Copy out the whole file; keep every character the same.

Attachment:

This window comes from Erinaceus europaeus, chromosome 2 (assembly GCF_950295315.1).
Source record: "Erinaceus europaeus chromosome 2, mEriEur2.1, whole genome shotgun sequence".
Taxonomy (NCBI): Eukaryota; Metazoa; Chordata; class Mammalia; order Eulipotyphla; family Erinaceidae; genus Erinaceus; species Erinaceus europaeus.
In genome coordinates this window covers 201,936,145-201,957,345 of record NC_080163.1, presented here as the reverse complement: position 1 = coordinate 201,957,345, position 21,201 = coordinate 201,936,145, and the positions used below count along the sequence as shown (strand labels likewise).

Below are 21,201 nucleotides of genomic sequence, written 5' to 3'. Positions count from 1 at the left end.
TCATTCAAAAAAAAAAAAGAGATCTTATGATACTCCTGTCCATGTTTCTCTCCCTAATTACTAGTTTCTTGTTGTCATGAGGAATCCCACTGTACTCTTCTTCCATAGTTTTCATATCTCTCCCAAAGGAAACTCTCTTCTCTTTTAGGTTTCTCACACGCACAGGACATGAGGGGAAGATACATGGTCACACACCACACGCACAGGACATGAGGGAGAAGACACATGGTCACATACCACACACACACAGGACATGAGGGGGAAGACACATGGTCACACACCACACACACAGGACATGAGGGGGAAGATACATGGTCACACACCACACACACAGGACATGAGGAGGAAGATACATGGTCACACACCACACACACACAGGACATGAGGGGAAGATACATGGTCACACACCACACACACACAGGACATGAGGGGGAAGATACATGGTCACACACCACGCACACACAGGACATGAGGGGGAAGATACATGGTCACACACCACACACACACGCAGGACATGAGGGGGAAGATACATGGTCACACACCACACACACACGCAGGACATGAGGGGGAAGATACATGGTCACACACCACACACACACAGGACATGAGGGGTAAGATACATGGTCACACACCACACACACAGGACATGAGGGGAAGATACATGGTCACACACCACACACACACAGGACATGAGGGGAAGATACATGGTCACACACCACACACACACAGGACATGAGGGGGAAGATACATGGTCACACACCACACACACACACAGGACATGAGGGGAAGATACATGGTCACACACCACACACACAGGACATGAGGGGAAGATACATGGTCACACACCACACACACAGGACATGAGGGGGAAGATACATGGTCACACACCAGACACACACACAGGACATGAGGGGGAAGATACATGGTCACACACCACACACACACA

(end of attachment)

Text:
This window comes from Erinaceus europaeus, chromosome 2 (assembly GCF_950295315.1).
Source record: "Erinaceus europaeus chromosome 2, mEriEur2.1, whole genome shotgun sequence".
Taxonomy (NCBI): Eukaryota; Metazoa; Chordata; class Mammalia; order Eulipotyphla; family Erinaceidae; genus Erinaceus; species Erinaceus europaeus.
In genome coordinates this window covers 201,936,145-201,957,345 of record NC_080163.1, presented here as the reverse complement: position 1 = coordinate 201,957,345, position 21,201 = coordinate 201,936,145, and the positions used below count along the sequence as shown (strand labels likewise).

Below are 21,201 nucleotides of genomic sequence, written 5' to 3'. Positions count from 1 at the left end.
TCATTCAAAAAAAAAAAAGAGATCTTATGATACTCCTGTCCATGTTTCTCTCCCTAATTACTAGTTTCTTGTTGTCATGAGGAATCCCACTGTACTCTTCTTCCATAGTTTTCATATCTCTCCCAAAGGAAACTCTCTTCTCTTTTAGGTTTCTCACACGCACAGGACATGAGGGGAAGATACATGGTCACACACCACACGCACAGGACATGAGGGAGAAGACACATGGTCACATACCACACACACACAGGACATGAGGGGGAAGACACATGGTCACACACCACACACACAGGACATGAGGGGGAAGATACATGGTCACACACCACACACACAGGACATGAGGAGGAAGATACATGGTCACACACCACACACACACAGGACATGAGGGGAAGATACATGGTCACACACCACACACACACAGGACATGAGGGGGAAGATACATGGTCACACACCACGCACACACAGGACATGAGGGGGAAGATACATGGTCACACACCACACACACACGCAGGACATGAGGGGGAAGATACATGGTCACACACCACACACACACGCAGGACATGAGGGGGAAGATACATGGTCACACACCACACACACACAGGACATGAGGGGTAAGATACATGGTCACACACCACACACACAGGACATGAGGGGAAGATACATGGTCACACACCACACACACACAGGACATGAGGGGAAGATACATGGTCACACACCACACACACACAGGACATGAGGGGGAAGATACATGGTCACACACCACACACACACACAGGACATGAGGGGAAGATACATGGTCACACACCACACACACAGGACATGAGGGGAAGATACATGGTCACACACCACACACACAGGACATGAGGGGGAAGATACATGGTCACACACCAGACACACACACAGGACATGAGGGGGAAGATACATGGTCACACACCACACACACACA